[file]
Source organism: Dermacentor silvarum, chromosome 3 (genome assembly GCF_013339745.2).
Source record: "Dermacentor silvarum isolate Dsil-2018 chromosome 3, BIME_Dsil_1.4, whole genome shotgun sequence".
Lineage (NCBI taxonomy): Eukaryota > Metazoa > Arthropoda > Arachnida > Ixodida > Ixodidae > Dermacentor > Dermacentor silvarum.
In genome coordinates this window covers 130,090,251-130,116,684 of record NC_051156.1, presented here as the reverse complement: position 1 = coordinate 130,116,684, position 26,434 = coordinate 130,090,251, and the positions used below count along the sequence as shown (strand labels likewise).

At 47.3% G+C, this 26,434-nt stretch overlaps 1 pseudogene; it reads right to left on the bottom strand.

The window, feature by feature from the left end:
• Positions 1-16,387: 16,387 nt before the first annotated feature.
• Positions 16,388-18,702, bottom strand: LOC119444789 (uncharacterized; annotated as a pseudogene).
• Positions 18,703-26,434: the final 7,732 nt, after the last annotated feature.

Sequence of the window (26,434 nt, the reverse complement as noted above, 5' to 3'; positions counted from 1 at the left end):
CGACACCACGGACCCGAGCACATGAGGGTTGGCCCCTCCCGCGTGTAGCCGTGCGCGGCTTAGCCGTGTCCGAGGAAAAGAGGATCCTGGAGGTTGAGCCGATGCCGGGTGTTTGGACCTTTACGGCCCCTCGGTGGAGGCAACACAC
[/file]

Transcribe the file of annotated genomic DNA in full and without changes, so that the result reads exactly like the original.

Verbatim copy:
Source organism: Dermacentor silvarum, chromosome 3 (genome assembly GCF_013339745.2).
Source record: "Dermacentor silvarum isolate Dsil-2018 chromosome 3, BIME_Dsil_1.4, whole genome shotgun sequence".
Lineage (NCBI taxonomy): Eukaryota > Metazoa > Arthropoda > Arachnida > Ixodida > Ixodidae > Dermacentor > Dermacentor silvarum.
In genome coordinates this window covers 130,090,251-130,116,684 of record NC_051156.1, presented here as the reverse complement: position 1 = coordinate 130,116,684, position 26,434 = coordinate 130,090,251, and the positions used below count along the sequence as shown (strand labels likewise).

At 47.3% G+C, this 26,434-nt stretch overlaps 1 pseudogene; it reads right to left on the bottom strand.

The window, feature by feature from the left end:
• Positions 1-16,387: 16,387 nt before the first annotated feature.
• Positions 16,388-18,702, bottom strand: LOC119444789 (uncharacterized; annotated as a pseudogene).
• Positions 18,703-26,434: the final 7,732 nt, after the last annotated feature.

Sequence of the window (26,434 nt, the reverse complement as noted above, 5' to 3'; positions counted from 1 at the left end):
CGACACCACGGACCCGAGCACATGAGGGTTGGCCCCTCCCGCGTGTAGCCGTGCGCGGCTTAGCCGTGTCCGAGGAAAAGAGGATCCTGGAGGTTGAGCCGATGCCGGGTGTTTGGACCTTTACGGCCCCTCGGTGGAGGCAACACAC